The American workforce shortage continues to plague small business owners. To help relieve their hiring needs, small business owners can hire workers with disabilities. These workers make up one of the most underutilized talent pools of people in the United States and can help businesses meet their staffing needs while giving them a competitive advantage.

How is a disability legally defined?

The Americans with Disabilities Act (ADA) legally defines a person with a disability as someone “who has a physical or mental impairment that substantially limits one or more major life activities,” including breathing, walking, talking, hearing, seeing, sleeping, and performing manual tasks. Workers with disabilities may need special accommodations at their place of work to perform their job responsibilities.

“Individuals with disabilities often need workplace accommodations, which is a modification or adjustment to a job, the work environment, or how things are usually done during the hiring process,” said Jenna Shrove, Senior Director of Strategic Advocacy and Advisor to the Chief Policy Officer at the U.S. Chamber of Commerce.

[Read more: What Is the ADA, and How Does It Impact Small Business?]

Accommodations for workers with disabilities

Individuals with disabilities will often need reasonable workplace accommodations to perform their job. For instance, this might require physical changes to an office, such as additional ramps, accessible parking, or equipment changes.

Other accommodations include changes to the employee's job responsibilities or the internal processes of the business. Organizations can offer flexible, hybrid, or remote work schedules to make work more accessible to employees with disabilities. Business owners and managers can also alter how they distribute internal materials. For example, a supervisor can give written feedback to someone who doesn’t communicate as well verbally.

Accommodations are not just for workers with disabilities, but for all employees to work in harmony with each other. When a company hires a worker with a disability, employers should modify any internal work process that affects the individual and their team.

“Once you start hiring employees with disabilities, it is important to provide training, mentoring, and resources to help with inclusivity and retention,” Shrove said.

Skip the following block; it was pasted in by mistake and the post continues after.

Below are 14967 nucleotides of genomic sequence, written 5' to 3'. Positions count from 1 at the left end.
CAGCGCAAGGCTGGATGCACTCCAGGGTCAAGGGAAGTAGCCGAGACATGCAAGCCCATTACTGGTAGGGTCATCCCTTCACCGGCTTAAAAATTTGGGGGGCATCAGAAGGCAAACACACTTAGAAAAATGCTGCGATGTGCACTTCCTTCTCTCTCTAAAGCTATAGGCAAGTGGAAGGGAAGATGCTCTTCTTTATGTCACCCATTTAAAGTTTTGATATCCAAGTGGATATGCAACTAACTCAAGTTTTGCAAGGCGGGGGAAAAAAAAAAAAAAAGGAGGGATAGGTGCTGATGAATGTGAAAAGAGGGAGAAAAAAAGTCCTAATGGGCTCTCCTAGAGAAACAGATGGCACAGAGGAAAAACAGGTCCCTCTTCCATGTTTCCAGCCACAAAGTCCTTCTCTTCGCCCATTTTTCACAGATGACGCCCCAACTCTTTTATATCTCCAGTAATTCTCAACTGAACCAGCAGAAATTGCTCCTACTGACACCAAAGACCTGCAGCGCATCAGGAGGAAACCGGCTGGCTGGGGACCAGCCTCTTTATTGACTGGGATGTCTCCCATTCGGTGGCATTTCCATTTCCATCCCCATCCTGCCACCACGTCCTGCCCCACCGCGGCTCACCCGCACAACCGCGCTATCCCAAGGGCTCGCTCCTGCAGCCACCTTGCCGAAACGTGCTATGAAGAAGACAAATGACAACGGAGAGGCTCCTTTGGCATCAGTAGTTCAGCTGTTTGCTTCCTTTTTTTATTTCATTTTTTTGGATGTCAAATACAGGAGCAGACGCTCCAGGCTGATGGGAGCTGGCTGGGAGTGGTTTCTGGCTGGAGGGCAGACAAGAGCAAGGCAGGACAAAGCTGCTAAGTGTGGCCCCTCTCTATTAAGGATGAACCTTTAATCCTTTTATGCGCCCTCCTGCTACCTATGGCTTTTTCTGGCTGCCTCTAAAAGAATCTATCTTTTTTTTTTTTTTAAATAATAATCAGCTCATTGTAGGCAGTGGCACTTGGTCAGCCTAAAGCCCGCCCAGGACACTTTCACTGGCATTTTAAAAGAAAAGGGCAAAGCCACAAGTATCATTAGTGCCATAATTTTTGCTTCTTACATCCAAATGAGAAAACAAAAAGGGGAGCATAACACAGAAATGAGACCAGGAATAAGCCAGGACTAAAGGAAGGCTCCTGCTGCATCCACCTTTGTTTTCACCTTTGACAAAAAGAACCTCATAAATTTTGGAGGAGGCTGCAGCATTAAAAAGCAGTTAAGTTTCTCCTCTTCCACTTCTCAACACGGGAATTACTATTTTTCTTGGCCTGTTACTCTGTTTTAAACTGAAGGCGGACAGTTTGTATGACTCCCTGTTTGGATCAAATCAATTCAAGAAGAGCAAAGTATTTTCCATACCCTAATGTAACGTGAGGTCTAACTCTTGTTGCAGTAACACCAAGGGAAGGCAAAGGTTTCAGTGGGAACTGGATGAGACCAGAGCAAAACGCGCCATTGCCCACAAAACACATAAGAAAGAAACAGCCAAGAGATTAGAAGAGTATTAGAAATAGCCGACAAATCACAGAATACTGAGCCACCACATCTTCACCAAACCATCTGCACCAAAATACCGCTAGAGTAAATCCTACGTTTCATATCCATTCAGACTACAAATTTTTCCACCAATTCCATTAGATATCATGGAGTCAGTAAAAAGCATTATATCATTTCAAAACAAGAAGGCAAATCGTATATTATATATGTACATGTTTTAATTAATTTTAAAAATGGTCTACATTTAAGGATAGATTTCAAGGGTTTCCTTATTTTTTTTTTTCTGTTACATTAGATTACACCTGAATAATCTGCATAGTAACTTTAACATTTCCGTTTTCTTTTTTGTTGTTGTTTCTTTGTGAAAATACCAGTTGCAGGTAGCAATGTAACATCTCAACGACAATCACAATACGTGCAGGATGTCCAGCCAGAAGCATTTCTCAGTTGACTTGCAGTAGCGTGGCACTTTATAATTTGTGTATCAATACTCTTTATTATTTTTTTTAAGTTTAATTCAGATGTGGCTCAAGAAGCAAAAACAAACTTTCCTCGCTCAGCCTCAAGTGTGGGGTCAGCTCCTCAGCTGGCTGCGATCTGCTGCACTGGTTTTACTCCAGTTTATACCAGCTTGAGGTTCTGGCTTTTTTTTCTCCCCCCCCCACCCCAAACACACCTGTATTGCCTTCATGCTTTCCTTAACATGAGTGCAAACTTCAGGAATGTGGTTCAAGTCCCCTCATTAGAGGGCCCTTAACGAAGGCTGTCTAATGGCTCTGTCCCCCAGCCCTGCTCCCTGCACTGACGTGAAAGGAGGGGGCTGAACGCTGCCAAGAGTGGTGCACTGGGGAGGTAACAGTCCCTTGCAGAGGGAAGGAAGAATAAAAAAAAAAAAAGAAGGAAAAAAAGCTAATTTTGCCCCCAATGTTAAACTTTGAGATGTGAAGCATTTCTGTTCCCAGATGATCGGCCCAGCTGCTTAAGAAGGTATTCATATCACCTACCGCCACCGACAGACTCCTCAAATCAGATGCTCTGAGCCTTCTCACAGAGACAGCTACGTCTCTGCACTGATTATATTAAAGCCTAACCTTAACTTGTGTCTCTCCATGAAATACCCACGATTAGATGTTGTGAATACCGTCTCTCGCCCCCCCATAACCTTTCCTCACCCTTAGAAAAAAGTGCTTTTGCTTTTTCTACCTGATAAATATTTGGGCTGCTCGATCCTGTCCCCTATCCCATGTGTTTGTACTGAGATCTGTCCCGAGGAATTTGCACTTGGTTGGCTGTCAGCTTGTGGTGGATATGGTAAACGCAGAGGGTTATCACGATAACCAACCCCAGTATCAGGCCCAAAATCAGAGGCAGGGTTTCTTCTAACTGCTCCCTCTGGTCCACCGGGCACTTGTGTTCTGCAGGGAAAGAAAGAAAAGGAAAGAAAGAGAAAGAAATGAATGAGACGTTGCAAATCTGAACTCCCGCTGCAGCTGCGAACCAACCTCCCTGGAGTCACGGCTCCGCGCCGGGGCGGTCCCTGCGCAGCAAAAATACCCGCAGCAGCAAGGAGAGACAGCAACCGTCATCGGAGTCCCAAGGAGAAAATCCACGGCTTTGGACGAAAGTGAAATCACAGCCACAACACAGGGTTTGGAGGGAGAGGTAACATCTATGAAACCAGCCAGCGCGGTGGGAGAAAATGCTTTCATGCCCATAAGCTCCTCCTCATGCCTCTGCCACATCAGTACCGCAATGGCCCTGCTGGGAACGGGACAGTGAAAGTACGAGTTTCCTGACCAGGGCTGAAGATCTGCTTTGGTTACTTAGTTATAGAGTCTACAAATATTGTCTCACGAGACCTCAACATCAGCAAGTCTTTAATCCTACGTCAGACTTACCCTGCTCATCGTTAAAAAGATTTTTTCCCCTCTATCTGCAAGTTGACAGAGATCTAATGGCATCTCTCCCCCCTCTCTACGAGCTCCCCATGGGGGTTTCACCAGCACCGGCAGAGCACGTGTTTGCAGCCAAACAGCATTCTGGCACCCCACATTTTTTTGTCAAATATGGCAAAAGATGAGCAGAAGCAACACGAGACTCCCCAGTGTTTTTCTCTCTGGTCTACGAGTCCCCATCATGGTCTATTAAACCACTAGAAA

[Read more: What Small Businesses Should Know About Disability Insurance]

According to employers participating in a recent study, nearly 60% of accommodations cost absolutely nothing to make while the rest typically cost only $500 per employee with a disability. There are government incentives and programs available to help find accommodations for those with disabilities.

Jenna Shrove, Senior Director of Strategic Advocacy and Advisor to the Chief Policy Officer, U.S. Chamber of Commerce

What is the cost of hiring a worker with a disability?

The cost of providing specific accommodations to workers with disabilities may discourage some small business owners from hiring them. However, studies have proven investments in accommodations are typically minimal and offer broad advantages to a company.

“According to employers participating in a recent study, nearly 60% of accommodations cost absolutely nothing to make while the rest typically cost only $500 per employee with a disability,” Shrove said. “There are government incentives and programs available to help find accommodations for those with disabilities.”

Employers are not required to implement accommodations if it would create an undue hardship for them, such as a significant financial burden.

Benefits of hiring workers with disabilities

Workers with disabilities represent a major untapped talent pool of more than 10 million people, as only 29% of working-age individuals with disabilities are employed. Adding them to the workforce could create a major economic boom.

“Research shows that GDP could increase by $25 billion if just 1% more persons with disabilities join the U.S. labor force,” Shrove said.

Not only does hiring this pool of talent help the national economy, but it also serves the businesses employing them.

“By hiring individuals with disabilities, businesses can expand their talent pool, meet their workforce needs, create a culture of diversity, foster creative business solutions, and generate goodwill among customers and the community,” Shrove said.

[Read more: Innovation Abounds as Businesses Aim to Better Serve Disability Community]

Best hiring practices

Follow these recommended practices when recruiting and hiring individuals with disabilities:

  • Review job descriptions carefully. Make sure they do not include unnecessary restrictions that might prevent someone with a disability from applying.
  • Ask appropriate questions. During the interview process, businesses may not ask candidates about their disability or any other medical conditions.
  • Work with local and national recruiters. Organizations like the Employer Assistance and Resource Network on Disability Inclusion (EARN) help businesses find employees and educate them on recruiting, hiring, retaining, and advancing them. For more resources on hiring workers with disabilities, see below.

Resources:

For small businesses:

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Published August 24, 2022